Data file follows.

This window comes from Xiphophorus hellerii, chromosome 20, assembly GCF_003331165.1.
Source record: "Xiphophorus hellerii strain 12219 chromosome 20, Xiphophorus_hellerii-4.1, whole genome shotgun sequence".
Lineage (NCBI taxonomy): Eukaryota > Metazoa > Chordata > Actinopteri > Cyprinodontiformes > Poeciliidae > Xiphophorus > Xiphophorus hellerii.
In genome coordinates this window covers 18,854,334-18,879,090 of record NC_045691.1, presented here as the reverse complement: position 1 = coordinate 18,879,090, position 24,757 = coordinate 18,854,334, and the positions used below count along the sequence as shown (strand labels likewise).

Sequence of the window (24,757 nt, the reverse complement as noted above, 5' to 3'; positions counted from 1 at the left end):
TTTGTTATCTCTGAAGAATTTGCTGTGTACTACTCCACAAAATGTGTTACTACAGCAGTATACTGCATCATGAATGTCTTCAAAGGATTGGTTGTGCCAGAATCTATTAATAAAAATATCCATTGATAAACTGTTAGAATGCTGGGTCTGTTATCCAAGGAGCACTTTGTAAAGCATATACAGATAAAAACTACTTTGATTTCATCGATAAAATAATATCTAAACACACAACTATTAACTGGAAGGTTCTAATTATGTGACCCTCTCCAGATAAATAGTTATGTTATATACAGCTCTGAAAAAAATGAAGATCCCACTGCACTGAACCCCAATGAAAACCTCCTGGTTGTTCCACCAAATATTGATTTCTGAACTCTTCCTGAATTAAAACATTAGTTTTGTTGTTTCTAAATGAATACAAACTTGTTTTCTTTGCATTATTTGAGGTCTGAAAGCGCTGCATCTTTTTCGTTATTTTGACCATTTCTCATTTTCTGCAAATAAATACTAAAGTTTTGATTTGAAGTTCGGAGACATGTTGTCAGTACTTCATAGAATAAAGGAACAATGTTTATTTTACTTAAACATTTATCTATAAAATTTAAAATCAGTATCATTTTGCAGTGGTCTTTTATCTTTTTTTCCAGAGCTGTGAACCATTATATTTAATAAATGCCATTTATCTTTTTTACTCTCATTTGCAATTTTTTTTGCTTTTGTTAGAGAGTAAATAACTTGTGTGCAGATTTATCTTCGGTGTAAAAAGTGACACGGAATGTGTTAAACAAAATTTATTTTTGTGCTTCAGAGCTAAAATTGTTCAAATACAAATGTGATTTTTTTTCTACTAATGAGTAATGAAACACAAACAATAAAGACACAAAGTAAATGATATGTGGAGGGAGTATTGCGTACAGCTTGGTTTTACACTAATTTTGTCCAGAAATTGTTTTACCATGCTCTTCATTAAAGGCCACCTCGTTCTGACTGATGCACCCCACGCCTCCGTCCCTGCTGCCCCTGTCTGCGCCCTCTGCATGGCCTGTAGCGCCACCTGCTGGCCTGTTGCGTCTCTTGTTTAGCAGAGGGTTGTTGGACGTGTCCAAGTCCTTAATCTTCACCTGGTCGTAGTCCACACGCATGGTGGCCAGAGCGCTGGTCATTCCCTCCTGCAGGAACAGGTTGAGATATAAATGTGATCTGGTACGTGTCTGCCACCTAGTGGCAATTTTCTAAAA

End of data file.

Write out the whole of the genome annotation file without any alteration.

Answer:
This window comes from Xiphophorus hellerii, chromosome 20, assembly GCF_003331165.1.
Source record: "Xiphophorus hellerii strain 12219 chromosome 20, Xiphophorus_hellerii-4.1, whole genome shotgun sequence".
Lineage (NCBI taxonomy): Eukaryota > Metazoa > Chordata > Actinopteri > Cyprinodontiformes > Poeciliidae > Xiphophorus > Xiphophorus hellerii.
In genome coordinates this window covers 18,854,334-18,879,090 of record NC_045691.1, presented here as the reverse complement: position 1 = coordinate 18,879,090, position 24,757 = coordinate 18,854,334, and the positions used below count along the sequence as shown (strand labels likewise).

Sequence of the window (24,757 nt, the reverse complement as noted above, 5' to 3'; positions counted from 1 at the left end):
TTTGTTATCTCTGAAGAATTTGCTGTGTACTACTCCACAAAATGTGTTACTACAGCAGTATACTGCATCATGAATGTCTTCAAAGGATTGGTTGTGCCAGAATCTATTAATAAAAATATCCATTGATAAACTGTTAGAATGCTGGGTCTGTTATCCAAGGAGCACTTTGTAAAGCATATACAGATAAAAACTACTTTGATTTCATCGATAAAATAATATCTAAACACACAACTATTAACTGGAAGGTTCTAATTATGTGACCCTCTCCAGATAAATAGTTATGTTATATACAGCTCTGAAAAAAATGAAGATCCCACTGCACTGAACCCCAATGAAAACCTCCTGGTTGTTCCACCAAATATTGATTTCTGAACTCTTCCTGAATTAAAACATTAGTTTTGTTGTTTCTAAATGAATACAAACTTGTTTTCTTTGCATTATTTGAGGTCTGAAAGCGCTGCATCTTTTTCGTTATTTTGACCATTTCTCATTTTCTGCAAATAAATACTAAAGTTTTGATTTGAAGTTCGGAGACATGTTGTCAGTACTTCATAGAATAAAGGAACAATGTTTATTTTACTTAAACATTTATCTATAAAATTTAAAATCAGTATCATTTTGCAGTGGTCTTTTATCTTTTTTTCCAGAGCTGTGAACCATTATATTTAATAAATGCCATTTATCTTTTTTACTCTCATTTGCAATTTTTTTTGCTTTTGTTAGAGAGTAAATAACTTGTGTGCAGATTTATCTTCGGTGTAAAAAGTGACACGGAATGTGTTAAACAAAATTTATTTTTGTGCTTCAGAGCTAAAATTGTTCAAATACAAATGTGATTTTTTTTCTACTAATGAGTAATGAAACACAAACAATAAAGACACAAAGTAAATGATATGTGGAGGGAGTATTGCGTACAGCTTGGTTTTACACTAATTTTGTCCAGAAATTGTTTTACCATGCTCTTCATTAAAGGCCACCTCGTTCTGACTGATGCACCCCACGCCTCCGTCCCTGCTGCCCCTGTCTGCGCCCTCTGCATGGCCTGTAGCGCCACCTGCTGGCCTGTTGCGTCTCTTGTTTAGCAGAGGGTTGTTGGACGTGTCCAAGTCCTTAATCTTCACCTGGTCGTAGTCCACACGCATGGTGGCCAGAGCGCTGGTCATTCCCTCCTGCAGGAACAGGTTGAGATATAAATGTGATCTGGTACGTGTCTGCCACCTAGTGGCAATTTTCTAAAA